O ye Northumbrian shades, which overlook The rocky pavement and the mossy falls Of solitary Wensheck's limpid stream;How gladly I recall your well-known seats Belov'd of old, and that delightful time When all alone, for many a summer's, day.

I wander'd through your calm recesses, led
In silence by some powerful hand unseen.

Nor will I e'er forget you. Nor shall e'er
The graver tasks of manhood, or the advice
Of vulgar wisdom, move me to disclaim
Those studies which possess'd me in the dawn
Of life, and fix'd the colour of my mind
For every future year: whence even now
From sleep I rescue the clear hours of morn,
And, while the world around lies overwhelm'd
In idle darkness, am alive to thoughts
Of honourable fame, of truth divine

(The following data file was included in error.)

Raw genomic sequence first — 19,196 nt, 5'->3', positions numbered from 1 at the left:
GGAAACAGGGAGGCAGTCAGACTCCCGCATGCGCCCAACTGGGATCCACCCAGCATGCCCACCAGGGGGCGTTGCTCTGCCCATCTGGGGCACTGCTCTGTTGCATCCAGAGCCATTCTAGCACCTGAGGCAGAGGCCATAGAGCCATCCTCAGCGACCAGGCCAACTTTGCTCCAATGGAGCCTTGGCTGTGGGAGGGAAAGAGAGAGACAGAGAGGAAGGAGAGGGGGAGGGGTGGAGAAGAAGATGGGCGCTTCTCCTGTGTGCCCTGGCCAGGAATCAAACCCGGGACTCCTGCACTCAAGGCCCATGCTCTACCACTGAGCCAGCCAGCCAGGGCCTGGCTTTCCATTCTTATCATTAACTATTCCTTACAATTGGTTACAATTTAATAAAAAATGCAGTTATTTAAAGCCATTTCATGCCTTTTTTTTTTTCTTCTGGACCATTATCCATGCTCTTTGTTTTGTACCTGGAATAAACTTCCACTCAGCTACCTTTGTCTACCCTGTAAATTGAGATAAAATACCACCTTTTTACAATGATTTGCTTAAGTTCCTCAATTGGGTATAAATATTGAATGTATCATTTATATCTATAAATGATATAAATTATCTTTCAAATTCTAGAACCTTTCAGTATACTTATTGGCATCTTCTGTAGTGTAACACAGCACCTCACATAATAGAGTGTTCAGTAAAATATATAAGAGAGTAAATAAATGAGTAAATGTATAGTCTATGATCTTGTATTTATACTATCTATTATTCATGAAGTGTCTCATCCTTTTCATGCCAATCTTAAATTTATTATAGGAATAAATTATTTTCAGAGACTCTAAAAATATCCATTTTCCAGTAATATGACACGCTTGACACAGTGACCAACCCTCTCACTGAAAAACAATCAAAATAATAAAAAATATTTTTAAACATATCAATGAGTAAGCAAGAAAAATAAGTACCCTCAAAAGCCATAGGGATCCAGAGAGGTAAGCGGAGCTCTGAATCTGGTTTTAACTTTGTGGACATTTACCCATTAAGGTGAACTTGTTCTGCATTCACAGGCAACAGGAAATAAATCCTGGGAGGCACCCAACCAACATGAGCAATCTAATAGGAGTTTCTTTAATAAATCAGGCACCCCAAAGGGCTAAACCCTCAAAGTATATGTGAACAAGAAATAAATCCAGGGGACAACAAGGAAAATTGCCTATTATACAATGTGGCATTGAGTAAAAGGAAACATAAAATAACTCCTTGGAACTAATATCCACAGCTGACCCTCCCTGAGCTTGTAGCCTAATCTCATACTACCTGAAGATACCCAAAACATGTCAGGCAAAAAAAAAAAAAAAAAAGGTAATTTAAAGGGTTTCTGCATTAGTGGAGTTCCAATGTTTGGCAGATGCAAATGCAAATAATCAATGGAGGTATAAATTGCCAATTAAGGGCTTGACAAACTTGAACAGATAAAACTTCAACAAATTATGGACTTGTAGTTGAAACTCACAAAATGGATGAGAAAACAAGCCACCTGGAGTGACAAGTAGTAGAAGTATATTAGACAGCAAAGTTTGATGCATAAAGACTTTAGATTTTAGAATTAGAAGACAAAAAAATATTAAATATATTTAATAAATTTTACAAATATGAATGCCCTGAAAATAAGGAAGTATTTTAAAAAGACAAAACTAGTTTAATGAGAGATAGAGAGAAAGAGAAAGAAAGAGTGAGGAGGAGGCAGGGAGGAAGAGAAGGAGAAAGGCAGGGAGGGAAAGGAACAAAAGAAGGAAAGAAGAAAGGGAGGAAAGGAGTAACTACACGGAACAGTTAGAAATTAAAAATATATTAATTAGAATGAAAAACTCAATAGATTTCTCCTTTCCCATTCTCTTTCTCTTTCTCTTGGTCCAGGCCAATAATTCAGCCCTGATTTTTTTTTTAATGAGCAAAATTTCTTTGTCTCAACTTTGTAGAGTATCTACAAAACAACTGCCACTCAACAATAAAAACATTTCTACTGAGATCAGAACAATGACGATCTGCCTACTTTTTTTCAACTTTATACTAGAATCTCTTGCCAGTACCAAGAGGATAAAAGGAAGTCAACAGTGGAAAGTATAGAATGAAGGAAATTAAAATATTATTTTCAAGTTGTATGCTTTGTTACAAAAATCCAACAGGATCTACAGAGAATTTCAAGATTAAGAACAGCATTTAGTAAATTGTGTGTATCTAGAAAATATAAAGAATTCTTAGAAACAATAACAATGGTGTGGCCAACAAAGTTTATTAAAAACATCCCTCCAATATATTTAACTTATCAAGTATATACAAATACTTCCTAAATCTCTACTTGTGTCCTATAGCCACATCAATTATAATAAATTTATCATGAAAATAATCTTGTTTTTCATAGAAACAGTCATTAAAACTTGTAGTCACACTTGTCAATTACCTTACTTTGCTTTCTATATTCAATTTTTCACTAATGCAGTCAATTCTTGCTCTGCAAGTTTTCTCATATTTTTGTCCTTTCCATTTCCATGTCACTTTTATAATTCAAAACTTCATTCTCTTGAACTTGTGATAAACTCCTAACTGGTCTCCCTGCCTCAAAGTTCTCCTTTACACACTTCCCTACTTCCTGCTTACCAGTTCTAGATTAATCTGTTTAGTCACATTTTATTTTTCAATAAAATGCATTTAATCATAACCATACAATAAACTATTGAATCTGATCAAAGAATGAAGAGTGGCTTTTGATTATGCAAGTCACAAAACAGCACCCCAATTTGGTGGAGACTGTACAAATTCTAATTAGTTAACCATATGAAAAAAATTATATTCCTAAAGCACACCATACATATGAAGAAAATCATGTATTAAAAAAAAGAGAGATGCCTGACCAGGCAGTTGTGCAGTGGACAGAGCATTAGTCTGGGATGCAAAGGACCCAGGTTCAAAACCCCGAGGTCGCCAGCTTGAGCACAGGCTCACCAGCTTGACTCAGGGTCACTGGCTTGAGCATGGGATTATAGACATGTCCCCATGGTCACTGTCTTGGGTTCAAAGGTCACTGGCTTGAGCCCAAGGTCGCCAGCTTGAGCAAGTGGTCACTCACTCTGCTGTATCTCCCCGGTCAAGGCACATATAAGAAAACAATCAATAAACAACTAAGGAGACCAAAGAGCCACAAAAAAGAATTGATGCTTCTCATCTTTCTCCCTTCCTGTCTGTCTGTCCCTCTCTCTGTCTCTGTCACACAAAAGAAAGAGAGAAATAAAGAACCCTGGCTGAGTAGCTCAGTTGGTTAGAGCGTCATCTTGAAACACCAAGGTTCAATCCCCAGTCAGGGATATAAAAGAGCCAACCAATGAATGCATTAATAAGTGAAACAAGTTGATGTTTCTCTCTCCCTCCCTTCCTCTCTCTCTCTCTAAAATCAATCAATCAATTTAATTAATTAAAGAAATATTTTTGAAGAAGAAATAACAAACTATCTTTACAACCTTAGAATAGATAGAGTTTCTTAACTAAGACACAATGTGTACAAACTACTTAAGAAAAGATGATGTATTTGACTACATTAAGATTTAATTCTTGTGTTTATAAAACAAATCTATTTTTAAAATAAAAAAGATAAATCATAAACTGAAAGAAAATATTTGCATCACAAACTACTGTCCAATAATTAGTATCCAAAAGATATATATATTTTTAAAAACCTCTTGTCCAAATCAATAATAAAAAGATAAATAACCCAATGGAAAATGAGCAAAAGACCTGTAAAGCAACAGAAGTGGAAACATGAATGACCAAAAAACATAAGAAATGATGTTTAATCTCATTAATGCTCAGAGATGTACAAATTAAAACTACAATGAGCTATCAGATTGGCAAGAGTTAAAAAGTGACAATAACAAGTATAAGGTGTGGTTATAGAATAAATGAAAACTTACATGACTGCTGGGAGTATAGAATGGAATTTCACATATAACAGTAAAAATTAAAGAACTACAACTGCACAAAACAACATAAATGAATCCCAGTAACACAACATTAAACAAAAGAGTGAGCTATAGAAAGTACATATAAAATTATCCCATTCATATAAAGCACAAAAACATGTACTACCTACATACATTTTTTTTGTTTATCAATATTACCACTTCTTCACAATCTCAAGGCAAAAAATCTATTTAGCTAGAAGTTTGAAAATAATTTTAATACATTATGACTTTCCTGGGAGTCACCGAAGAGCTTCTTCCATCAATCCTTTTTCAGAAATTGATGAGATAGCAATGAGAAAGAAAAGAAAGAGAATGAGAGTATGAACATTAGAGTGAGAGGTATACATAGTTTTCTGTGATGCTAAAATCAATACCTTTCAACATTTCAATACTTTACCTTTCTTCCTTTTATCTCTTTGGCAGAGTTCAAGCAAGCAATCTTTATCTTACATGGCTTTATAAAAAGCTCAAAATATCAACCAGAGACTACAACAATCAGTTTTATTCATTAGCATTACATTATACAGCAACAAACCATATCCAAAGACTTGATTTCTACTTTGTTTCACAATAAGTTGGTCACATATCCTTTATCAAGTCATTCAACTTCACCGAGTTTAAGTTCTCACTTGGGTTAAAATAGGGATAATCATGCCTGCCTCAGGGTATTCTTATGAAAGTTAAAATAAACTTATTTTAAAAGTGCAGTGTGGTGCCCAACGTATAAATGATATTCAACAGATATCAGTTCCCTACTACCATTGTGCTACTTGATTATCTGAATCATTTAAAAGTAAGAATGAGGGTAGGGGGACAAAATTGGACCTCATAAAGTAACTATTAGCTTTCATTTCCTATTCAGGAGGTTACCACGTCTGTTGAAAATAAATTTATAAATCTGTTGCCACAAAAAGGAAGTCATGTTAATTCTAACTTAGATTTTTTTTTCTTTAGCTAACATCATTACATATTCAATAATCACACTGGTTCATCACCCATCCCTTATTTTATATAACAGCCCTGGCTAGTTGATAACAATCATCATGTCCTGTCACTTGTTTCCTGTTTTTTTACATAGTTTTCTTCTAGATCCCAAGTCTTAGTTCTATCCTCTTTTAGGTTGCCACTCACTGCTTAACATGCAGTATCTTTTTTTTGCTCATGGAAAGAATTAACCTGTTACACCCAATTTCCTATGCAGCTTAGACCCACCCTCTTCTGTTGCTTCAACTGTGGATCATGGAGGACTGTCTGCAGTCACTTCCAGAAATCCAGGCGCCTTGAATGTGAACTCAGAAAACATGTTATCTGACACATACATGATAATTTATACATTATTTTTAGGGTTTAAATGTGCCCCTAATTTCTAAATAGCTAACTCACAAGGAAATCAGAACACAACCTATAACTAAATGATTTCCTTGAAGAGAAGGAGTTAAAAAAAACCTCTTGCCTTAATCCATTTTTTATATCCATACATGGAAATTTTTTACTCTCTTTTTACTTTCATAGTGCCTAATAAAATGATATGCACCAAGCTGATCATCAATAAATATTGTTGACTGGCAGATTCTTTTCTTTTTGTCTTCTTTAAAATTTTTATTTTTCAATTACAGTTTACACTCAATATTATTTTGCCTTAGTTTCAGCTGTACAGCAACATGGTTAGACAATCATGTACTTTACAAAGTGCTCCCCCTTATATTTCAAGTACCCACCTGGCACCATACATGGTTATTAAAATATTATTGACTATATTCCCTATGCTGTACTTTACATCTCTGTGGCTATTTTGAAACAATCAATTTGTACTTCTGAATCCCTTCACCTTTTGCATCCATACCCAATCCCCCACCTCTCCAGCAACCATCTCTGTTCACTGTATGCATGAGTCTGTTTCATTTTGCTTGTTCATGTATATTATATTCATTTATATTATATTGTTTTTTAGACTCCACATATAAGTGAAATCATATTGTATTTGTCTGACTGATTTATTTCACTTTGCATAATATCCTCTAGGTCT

Or moral, and of minds to virtue won
By the sweet magic of harmonious verse;
The themes which now expect us. For thus far
On general habits, and on arts which grow
Spontaneous in the minds of all mankind,
Hath dwelt our argument; and how self-taught,
Though seldom conscious of their own employ,
in Nature's or in Fortune's changeful scene
Men learn to judge of beauty, and acquire
Those forms set up, as idols in the soul
For love and zealous praise. Yet indistinct,
In vulgar hosoms, and unnotie'd fie
These pleasing stores, unless the casual force
Of things external prompt the heedless mind
To recognize her wealth. But some there are
Conscious of nature, and the rule which man
O'er nature holds: some who, within themselves
Retiring from the trivial scenes of chance
And momentary passion, can at will Call up these fair exemplars of the mind;